(And since Blogger's been such a charmer lately, you might be better off in several ways by double-clicking on the videos below to allow them to open in their own windows...full view of them, and quite probably less stuttering.)
So, the Byrds. Not too forgotten, as probably the most protean and innovative of the sustainedly popular US rock bands of the 1960s...certainly even such rivals as the Beach Boys, Jefferson Airplane, the Band (with or without Dylan), and (the initially anti-popular) the Velvet Underground didn't cover as much territory, explore as many ways of making various sorts of rock music, often at the pioneering edge of such forms as folk-rock, jazz-rock, and country-rock (in the latter-day form, anyway, as opposed to rockabilly).
And no song of theirs is more iconic than Gene Clark and Roger/Jim McGuinn's "Eight Miles High"...a song about their first tour of England, the flight over (and Clark's acrophobia, which alas forced him to quit the band, depriving the Byrds of their best songwriter by any measure), and, as every idiot censor at the end of 1966 Just Knew, getting high. Well, as a sort of pun, anyway...as this was also McGuinn's most thorough expression for free jazz (though the album Fifth Dimension would also feature the similar, nearly as good "I See You"), particularly that of John Coltrane, who knew and was consistently further investigating spiritual highs via music as well. Even the British jazz-loving rock bands, the Zombies and Yardbirds and Animals and all, hadn't quite caught up with what was Happening Now in jazz to the same extent, and while the two songs were early steps, they were assured early steps...and also on the way toward realizing McGuinn's desire to make what he metaphorized as "jet" music, as opposed to older forms. Certainly the jazz fusion bands, coming from the other direction, were mostly several years off, as well.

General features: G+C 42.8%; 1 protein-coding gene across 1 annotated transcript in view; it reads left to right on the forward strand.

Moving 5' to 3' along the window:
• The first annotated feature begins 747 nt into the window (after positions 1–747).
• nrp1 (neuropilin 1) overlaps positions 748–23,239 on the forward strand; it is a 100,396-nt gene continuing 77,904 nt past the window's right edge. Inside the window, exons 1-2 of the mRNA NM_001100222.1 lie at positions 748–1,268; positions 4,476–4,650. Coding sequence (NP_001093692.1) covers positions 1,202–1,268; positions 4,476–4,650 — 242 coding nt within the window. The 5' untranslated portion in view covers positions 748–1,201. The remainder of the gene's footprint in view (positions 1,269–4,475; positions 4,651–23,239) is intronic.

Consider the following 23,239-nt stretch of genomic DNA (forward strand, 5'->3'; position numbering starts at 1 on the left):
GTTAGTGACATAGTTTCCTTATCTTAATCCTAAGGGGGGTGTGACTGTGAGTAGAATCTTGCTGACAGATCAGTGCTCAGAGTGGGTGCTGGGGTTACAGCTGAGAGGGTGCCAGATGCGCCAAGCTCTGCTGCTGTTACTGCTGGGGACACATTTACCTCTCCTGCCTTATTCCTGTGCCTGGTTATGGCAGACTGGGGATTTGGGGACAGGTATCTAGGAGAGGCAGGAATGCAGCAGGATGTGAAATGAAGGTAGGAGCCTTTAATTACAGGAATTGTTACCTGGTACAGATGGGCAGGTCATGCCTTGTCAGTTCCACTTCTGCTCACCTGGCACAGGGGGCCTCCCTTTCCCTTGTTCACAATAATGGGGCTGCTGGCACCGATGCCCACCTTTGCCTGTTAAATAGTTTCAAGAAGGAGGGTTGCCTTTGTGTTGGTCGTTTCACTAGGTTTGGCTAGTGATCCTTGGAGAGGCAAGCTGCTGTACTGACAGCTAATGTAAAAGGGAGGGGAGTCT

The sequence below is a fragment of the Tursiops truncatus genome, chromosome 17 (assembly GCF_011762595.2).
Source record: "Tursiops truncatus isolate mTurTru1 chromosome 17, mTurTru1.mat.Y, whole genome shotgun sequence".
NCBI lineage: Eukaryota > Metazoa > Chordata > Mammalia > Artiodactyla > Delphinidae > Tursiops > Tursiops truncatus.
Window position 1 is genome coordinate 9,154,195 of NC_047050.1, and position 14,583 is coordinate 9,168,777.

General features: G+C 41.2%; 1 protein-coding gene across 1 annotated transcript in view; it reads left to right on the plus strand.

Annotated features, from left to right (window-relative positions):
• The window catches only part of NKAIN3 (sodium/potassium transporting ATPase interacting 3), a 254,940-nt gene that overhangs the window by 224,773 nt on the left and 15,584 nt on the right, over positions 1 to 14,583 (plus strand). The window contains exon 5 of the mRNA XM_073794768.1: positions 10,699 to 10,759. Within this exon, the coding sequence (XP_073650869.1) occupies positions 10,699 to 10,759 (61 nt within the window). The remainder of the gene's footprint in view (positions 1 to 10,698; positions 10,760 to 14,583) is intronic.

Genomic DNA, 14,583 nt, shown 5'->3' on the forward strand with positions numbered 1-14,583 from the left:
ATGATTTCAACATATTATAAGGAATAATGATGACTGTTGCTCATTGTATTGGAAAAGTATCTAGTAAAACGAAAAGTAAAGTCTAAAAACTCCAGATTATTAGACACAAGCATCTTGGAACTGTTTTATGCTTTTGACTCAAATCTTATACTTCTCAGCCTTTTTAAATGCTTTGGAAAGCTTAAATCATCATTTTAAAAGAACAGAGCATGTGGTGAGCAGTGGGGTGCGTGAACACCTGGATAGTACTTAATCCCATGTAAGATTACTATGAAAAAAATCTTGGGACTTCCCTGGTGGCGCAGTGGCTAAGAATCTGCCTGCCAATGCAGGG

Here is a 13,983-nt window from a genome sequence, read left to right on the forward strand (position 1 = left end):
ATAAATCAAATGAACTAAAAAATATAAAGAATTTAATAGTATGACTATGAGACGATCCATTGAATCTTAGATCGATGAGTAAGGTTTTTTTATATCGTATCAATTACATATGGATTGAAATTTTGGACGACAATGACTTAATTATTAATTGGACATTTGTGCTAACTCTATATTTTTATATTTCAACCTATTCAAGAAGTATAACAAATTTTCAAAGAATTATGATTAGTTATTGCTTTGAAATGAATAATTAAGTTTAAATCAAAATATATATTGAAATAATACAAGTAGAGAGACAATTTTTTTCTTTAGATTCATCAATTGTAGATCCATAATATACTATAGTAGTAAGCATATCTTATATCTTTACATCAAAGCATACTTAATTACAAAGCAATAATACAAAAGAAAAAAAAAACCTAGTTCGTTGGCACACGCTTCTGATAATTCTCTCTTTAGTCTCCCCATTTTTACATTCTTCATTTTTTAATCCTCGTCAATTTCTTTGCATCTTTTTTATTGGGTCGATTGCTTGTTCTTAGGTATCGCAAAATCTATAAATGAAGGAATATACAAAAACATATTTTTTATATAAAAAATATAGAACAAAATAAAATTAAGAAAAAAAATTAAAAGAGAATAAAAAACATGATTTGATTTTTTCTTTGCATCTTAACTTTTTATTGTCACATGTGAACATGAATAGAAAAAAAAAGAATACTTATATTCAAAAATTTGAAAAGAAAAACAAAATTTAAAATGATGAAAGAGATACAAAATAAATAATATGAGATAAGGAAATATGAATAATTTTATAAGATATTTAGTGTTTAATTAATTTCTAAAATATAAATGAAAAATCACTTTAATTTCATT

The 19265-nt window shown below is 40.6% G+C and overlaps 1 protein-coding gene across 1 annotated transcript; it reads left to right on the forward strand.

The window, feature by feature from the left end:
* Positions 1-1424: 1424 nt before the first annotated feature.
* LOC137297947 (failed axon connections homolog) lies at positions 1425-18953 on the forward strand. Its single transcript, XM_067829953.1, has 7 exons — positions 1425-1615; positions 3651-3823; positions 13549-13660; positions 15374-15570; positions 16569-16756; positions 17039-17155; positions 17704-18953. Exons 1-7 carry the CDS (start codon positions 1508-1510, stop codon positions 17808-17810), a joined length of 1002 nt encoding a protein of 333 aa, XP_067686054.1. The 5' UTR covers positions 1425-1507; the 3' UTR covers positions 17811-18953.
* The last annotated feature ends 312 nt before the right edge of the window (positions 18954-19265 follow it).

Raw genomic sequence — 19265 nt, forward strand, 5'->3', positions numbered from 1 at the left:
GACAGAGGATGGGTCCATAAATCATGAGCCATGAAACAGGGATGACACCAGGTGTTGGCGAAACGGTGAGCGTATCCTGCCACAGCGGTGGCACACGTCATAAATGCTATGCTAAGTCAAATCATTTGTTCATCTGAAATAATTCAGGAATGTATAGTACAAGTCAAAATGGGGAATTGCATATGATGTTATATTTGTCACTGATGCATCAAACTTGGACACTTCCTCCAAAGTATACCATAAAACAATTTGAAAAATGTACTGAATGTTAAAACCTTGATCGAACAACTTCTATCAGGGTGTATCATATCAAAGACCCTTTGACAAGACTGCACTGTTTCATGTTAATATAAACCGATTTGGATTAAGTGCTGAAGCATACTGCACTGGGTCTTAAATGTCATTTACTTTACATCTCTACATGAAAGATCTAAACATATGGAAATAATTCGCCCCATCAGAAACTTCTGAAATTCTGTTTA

"Eight Miles High" (remastered)
"Eight Miles High" (alternate take/mix)
"I See You":
The syndicated public broadcasting series Growing Bolder offered its viewers an interesting interview and showcase for McGuinn's home movies of that first British experience for the band, and here it is, with an "Eight Miles High" as soundtrack in the middle, along with snatches of other Byrds and Beatles recordings also heard: